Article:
This career profile is a blessing to everyone on the physician career path - from premed to attending. Below, Dr. Milhouse discusses why she chose to stay in state for her premed/medical studies, how she chose urology, matching urology, and the sacrifices all of that has required from herself, her mother, her children, and her husband. I am humbled to present this interview to you.
Name: Fenwa Milhouse
Hometown: Lagos, Nigeria and Plano, Texas
Current city: Chicago, IL
Undergraduate with major: University of Texas Austin - Biology
Medical school: University of Texas Houston
Residency program: Urology, University of Chicago
Fellowship: female urology at Metro Urology in Woodbury, MN
Take me back a decade, what did you want to be when you grew up? A physician - considering between urology or gynecology.
Tell me about your college application process? How did you decide on a school and major? I wanted to go out of state but my smart father advised me to stay in state. At that time, UT Austin was a highly regarded and very affordable state public school and the only Texas school I was interested in, so I focused my efforts there. I applied using the state wide application and was admitted automatically due to the Texas top 10% rule. I chose my major because I knew I wanted to me a physician or dentist and I did well in biology in high school.
What was the hardest part of your undergraduate studies? How did you get through it? Honestly, I went to a fabulous public high school in Plano Texas that prepared me tremendously for college- especially my freshman year. The harder part came with balancing my extracurricular pursuits with my academic goals. I pledged DST [Delta Sigma Theta] and became extremely busy thereafter with being involved in a very active sorority. I had to be very disciplined to keep my grades up. I always knew where I wanted to end up (medical or dental school), and I knew I had to have a strong, competitive GPA- not an average one- so I couldn't just study like the average person. For me, that was the motivation enough throughout my entire undergraduate education
This meant late nights at the library when everyone else was sleep, pre-reading before class so I would be prepared, and carving out study time after events or after parties. My hardest class was actually an elective finance class which I ended up dropping because I was making a D.
Elyse add: One of my medical school interviewers actually commented on how so many black pre-medical students' grades decline after they pledge a sorority/fraternity. I saw it happen within my own sorority. Have fun in college, but keep your eye on the prize!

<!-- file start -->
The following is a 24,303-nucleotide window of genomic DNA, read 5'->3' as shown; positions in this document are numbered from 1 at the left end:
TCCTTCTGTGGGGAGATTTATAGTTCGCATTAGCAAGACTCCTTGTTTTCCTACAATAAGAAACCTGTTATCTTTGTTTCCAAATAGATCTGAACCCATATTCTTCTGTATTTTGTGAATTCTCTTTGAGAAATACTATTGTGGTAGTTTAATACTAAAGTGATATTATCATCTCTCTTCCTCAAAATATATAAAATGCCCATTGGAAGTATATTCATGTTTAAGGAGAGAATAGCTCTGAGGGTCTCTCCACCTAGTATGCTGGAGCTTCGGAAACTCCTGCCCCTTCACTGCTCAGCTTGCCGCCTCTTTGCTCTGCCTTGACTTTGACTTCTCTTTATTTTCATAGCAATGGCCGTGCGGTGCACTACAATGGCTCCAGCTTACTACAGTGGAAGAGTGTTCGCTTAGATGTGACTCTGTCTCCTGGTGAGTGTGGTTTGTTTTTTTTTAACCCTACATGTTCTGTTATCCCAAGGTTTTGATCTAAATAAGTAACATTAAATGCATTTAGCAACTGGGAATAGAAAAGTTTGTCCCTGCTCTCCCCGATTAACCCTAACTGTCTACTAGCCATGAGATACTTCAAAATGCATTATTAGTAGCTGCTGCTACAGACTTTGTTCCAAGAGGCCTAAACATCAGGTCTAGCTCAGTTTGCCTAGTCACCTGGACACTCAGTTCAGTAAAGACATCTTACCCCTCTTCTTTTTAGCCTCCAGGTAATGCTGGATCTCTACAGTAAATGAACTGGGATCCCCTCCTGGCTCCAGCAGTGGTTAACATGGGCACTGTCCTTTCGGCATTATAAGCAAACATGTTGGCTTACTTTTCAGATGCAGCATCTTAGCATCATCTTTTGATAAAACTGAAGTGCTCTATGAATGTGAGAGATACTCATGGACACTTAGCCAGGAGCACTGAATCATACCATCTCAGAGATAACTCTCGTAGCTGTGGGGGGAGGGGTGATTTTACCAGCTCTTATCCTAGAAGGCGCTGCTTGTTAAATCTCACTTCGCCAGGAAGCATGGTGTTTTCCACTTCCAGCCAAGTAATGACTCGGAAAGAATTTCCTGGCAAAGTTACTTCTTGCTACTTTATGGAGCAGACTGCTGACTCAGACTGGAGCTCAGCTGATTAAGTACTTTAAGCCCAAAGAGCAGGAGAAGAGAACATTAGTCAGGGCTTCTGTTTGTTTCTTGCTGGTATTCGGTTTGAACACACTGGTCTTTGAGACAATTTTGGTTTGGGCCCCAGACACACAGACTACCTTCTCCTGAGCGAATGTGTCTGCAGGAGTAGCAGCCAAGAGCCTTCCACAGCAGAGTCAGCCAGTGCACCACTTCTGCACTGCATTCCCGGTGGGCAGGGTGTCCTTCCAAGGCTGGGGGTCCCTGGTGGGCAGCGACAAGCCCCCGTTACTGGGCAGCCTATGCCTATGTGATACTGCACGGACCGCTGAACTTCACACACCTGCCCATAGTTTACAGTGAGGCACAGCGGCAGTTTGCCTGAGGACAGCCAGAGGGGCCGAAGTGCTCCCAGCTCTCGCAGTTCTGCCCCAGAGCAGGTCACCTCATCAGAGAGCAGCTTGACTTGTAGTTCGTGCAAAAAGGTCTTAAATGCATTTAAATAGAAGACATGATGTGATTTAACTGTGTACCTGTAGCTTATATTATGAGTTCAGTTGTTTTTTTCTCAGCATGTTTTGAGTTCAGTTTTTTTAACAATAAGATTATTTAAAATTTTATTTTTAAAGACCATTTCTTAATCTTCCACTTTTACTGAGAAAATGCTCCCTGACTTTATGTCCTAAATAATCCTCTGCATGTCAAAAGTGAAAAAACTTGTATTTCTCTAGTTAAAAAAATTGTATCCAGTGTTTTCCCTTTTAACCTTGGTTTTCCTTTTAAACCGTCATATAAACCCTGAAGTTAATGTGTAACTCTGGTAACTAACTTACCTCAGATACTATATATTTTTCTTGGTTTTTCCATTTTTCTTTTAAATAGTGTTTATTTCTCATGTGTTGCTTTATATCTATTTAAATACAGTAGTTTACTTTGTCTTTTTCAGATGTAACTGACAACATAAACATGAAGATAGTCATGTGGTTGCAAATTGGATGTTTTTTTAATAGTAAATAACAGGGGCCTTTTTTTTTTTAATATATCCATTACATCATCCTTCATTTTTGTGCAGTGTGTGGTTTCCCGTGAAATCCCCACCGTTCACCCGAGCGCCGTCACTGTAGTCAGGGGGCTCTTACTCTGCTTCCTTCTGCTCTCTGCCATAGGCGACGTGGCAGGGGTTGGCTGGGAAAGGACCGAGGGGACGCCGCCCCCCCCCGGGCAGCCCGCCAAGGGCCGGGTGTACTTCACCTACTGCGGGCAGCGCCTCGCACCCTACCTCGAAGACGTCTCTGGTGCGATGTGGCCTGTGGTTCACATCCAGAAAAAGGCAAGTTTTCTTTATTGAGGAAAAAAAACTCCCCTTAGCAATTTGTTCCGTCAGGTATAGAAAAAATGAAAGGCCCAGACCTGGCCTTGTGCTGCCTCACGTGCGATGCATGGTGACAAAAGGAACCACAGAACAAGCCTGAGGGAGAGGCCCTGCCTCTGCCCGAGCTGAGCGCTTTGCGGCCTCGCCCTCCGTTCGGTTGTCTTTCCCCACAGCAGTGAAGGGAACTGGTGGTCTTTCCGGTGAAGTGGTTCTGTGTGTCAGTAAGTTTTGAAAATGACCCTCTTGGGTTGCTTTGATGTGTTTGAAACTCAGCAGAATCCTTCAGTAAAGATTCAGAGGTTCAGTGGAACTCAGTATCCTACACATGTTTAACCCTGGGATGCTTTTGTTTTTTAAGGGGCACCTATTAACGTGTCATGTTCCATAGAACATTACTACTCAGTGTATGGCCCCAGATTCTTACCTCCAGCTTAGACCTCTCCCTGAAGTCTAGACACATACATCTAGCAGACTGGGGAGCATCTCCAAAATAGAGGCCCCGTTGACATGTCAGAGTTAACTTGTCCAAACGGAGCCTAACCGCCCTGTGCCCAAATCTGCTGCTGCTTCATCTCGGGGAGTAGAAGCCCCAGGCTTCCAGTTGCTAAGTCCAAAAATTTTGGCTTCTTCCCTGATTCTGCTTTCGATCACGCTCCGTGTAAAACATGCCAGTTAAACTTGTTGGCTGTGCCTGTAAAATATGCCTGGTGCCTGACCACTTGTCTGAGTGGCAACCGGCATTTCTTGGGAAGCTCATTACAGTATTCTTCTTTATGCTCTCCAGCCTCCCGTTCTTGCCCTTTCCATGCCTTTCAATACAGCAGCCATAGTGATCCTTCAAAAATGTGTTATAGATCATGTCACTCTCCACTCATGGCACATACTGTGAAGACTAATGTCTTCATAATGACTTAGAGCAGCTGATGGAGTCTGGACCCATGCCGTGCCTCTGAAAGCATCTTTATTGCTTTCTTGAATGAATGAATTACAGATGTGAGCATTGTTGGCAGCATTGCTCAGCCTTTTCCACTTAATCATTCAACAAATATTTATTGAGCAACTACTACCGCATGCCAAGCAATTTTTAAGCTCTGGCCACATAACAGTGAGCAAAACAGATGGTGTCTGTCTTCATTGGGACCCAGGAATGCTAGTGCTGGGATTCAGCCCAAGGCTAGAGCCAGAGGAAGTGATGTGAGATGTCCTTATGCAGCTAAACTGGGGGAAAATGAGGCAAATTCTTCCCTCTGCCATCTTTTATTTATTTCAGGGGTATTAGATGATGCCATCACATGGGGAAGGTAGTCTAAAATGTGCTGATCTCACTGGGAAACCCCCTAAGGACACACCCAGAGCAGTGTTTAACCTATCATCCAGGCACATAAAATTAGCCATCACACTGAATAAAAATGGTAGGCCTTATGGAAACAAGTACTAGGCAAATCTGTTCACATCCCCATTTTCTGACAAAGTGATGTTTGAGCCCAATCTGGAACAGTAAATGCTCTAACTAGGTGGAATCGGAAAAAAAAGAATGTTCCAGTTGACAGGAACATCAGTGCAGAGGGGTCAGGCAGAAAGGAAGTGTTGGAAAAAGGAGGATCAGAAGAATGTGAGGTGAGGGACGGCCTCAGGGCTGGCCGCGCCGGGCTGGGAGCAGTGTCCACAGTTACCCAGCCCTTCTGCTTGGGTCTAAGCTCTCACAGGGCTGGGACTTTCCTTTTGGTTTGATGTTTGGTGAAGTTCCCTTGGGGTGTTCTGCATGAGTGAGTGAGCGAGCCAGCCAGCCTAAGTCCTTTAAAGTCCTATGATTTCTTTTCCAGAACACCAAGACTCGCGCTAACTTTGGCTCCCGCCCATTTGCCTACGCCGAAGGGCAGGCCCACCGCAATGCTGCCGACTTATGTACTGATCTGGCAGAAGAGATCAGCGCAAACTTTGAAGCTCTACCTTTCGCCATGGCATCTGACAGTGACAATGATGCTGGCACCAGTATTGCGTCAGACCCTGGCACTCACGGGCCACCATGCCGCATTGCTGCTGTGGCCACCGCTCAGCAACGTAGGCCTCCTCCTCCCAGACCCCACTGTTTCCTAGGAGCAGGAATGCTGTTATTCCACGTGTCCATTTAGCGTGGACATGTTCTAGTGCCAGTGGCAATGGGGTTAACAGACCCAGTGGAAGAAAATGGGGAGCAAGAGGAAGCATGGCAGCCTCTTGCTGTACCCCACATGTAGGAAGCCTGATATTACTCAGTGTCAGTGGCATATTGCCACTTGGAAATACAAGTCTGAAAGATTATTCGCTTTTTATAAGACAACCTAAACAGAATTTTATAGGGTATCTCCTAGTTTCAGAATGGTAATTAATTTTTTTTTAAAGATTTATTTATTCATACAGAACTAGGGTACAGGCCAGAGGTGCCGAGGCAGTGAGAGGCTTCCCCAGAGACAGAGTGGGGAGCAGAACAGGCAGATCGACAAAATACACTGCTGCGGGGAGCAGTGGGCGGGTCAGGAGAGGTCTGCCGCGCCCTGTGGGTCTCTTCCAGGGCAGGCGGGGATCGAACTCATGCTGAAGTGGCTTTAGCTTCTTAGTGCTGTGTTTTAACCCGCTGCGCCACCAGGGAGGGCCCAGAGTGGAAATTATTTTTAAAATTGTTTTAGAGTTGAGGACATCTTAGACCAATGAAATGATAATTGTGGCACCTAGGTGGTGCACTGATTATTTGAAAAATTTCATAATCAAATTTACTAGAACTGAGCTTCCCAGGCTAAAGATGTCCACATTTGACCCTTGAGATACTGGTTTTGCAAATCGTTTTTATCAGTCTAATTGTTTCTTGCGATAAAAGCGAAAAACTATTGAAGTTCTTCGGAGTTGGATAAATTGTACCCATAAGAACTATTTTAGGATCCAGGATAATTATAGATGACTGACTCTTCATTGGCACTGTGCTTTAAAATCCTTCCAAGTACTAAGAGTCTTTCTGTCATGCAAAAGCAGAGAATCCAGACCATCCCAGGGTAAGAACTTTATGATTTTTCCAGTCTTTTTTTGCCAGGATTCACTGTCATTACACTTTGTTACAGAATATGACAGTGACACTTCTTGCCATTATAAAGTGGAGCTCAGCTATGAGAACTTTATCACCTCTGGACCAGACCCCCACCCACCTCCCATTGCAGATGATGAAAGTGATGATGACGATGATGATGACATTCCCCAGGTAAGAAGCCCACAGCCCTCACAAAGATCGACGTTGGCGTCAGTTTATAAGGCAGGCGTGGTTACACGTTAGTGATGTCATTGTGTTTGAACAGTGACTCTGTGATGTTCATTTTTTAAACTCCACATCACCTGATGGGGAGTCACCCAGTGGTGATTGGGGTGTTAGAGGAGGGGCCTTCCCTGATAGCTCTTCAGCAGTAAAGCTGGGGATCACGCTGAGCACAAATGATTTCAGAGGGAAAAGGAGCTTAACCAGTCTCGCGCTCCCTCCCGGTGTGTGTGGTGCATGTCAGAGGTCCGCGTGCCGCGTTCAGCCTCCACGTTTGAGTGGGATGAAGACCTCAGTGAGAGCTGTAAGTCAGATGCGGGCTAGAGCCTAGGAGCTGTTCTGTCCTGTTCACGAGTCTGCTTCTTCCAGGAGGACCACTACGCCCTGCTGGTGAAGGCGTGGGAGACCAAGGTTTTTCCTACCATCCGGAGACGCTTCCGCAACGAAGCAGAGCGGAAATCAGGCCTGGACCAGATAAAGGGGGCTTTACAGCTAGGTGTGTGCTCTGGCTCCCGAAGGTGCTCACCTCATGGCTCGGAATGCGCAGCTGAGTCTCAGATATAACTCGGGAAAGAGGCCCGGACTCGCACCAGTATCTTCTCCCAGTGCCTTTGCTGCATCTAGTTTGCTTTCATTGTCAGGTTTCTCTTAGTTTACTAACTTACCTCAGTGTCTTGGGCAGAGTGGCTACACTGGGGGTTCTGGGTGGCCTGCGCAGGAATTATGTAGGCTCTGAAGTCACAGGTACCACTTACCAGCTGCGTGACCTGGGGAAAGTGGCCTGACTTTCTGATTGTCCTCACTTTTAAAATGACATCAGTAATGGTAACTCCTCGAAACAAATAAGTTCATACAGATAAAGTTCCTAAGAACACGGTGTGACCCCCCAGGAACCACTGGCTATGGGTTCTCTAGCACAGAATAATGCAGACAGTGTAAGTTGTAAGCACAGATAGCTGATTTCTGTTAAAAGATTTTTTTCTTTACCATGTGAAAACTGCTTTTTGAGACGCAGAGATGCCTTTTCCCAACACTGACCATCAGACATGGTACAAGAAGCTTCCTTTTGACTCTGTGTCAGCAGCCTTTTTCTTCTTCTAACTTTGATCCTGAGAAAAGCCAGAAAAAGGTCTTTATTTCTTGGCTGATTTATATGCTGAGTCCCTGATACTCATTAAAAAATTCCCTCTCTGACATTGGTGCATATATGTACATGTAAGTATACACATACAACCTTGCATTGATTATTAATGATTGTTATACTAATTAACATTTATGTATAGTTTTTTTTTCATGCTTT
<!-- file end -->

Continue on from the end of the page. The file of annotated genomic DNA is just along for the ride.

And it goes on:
Did you take time off between undergrad and medical school? Why or why not? and if you did take time off, how did you spend it? Yes, 6 months because I graduated a semester early. I spent it working at the Texas Dept of Public Health in Austin. BUT, if I could do it over again, I would taken off a whole year and travel or work abroad because after medical school, you will never really have that kind of opportunity to take time off again.
How and when did you decide on medical school? I always knew I wanted to go into some sort of medical field. I decided medical school definitively in my junior year. I knew I probably wanted to work with my hands but wasn't sure how yet.
What did you do to be a good medical school applicant? I had a strong GPA. Prepared for MCAT using Kaplan Review and got a solid MCAT score. I got REALLY STRONG letters of recommendations- which I think is the most important thing that can make a candidate really stick out- not just for medical school but for residency and job application (more advice from Fenwa on letters of recommendation here). I also did a tremendous amount of community service to demonstrate my well-roundness. I made my personal statement unrelated to medicine in any way. Related: Components of your medical school application
How and when did you decide on urology? What other specialties did you consider? I was introduced to urology in the first week of school when a new friend I met told me he wanted to go into Urology. Before that, I had never heard of the field. When I learned about it, I figured it was a field for men- I had no real interest. I thought about dermatology for a moment then decided I didn't want to look at skin and do biopsies all day. I thought about neonatology- but hated rounding and did not want to deal with parents. Then, as second year, we had the Interim Dean of Urology - A BLACK WOMAN give us a talk about Urology. I was shocked that a black woman was a urologist- not because black women can't do anything they want but I was curious why a woman of color would go into such a field. I introduced myself to her and started shadowing her and her colleagues (my program did NOT have any dedicated urology rotation). I was able to see what a urologist actually does in the OR and in clinic. I realized it matched my desires/goals perfectly. I had been seriously considering gynecology at this point but urology seemed much more fitting. I also really liked the personalities of most of the urologists I met. They all seemed genuinely happy with the career path, have fun at work, and not too overworked. Related: Why I chose dermatology,